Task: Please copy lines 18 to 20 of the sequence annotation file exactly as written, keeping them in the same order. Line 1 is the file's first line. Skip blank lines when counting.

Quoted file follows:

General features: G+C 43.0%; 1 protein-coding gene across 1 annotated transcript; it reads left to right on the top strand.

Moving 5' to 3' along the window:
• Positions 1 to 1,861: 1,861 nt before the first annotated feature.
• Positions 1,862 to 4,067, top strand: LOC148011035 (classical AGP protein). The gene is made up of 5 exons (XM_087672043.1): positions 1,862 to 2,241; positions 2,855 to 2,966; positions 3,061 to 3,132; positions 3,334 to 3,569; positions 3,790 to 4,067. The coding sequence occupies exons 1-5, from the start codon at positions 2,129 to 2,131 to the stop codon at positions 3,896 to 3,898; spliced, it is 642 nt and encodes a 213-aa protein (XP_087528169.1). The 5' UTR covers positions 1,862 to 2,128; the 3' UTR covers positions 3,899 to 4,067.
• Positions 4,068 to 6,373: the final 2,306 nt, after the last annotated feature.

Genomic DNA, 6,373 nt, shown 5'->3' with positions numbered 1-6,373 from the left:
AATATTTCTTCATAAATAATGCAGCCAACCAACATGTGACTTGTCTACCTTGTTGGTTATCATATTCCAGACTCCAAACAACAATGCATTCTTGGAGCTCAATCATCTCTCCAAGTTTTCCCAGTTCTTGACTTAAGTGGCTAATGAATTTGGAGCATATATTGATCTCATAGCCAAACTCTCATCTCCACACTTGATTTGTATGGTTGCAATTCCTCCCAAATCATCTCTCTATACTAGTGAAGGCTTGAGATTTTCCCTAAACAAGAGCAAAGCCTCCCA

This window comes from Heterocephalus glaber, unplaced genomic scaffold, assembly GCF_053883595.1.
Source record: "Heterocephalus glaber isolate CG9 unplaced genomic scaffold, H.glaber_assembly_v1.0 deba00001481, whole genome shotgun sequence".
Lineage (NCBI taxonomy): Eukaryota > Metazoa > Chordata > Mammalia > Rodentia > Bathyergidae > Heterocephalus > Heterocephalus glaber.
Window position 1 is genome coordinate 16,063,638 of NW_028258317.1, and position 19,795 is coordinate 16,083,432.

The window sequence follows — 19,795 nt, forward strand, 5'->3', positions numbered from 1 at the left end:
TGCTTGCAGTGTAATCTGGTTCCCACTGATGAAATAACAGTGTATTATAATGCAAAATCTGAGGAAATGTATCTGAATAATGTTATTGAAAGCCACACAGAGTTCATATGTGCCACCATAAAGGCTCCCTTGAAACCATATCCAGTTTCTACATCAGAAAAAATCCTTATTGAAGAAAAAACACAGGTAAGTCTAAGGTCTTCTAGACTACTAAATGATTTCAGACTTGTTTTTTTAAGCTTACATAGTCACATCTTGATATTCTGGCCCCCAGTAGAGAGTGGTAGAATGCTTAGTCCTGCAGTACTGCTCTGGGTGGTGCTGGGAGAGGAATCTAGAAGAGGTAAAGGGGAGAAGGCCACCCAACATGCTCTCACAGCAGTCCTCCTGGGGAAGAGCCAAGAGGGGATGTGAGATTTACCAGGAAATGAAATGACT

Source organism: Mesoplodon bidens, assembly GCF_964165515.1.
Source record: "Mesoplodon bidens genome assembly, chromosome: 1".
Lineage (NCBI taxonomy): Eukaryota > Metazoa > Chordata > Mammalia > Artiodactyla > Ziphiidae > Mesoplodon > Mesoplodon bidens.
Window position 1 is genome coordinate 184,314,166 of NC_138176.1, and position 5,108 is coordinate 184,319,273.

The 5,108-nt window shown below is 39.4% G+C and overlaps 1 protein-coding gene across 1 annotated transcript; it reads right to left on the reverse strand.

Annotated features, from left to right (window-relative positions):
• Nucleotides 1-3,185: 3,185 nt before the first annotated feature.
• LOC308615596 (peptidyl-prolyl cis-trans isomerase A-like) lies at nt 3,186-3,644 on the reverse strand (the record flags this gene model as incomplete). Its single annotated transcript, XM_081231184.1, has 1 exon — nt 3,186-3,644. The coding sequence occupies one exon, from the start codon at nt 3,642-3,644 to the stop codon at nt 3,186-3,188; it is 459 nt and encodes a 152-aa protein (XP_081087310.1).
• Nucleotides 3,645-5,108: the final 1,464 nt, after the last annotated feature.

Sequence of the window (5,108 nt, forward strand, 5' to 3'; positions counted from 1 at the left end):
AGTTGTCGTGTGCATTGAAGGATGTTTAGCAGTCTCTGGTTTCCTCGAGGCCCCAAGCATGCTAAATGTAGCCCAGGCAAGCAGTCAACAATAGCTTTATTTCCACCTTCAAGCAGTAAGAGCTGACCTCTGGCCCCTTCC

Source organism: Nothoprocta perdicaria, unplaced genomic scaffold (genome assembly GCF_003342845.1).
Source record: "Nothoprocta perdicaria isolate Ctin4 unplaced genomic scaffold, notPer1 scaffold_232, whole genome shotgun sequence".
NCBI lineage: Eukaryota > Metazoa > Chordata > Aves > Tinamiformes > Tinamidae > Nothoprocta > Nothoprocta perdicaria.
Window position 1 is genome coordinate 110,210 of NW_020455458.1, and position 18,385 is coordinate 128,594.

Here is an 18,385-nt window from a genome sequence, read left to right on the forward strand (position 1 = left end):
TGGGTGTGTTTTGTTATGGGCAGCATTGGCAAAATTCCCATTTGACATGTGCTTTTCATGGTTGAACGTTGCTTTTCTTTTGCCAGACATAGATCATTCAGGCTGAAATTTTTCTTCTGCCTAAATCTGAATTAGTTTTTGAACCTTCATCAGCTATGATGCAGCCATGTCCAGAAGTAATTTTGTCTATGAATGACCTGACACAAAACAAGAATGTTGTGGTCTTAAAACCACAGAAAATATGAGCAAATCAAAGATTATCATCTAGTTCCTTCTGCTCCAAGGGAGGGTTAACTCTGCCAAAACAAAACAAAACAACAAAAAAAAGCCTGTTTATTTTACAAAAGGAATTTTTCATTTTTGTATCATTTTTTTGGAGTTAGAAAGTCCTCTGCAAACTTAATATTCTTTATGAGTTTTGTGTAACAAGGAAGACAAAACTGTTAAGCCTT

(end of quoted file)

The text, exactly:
The 5,108-nt window shown below is 39.4% G+C and overlaps 1 protein-coding gene across 1 annotated transcript; it reads right to left on the reverse strand.

Annotated features, from left to right (window-relative positions):
• Nucleotides 1-3,185: 3,185 nt before the first annotated feature.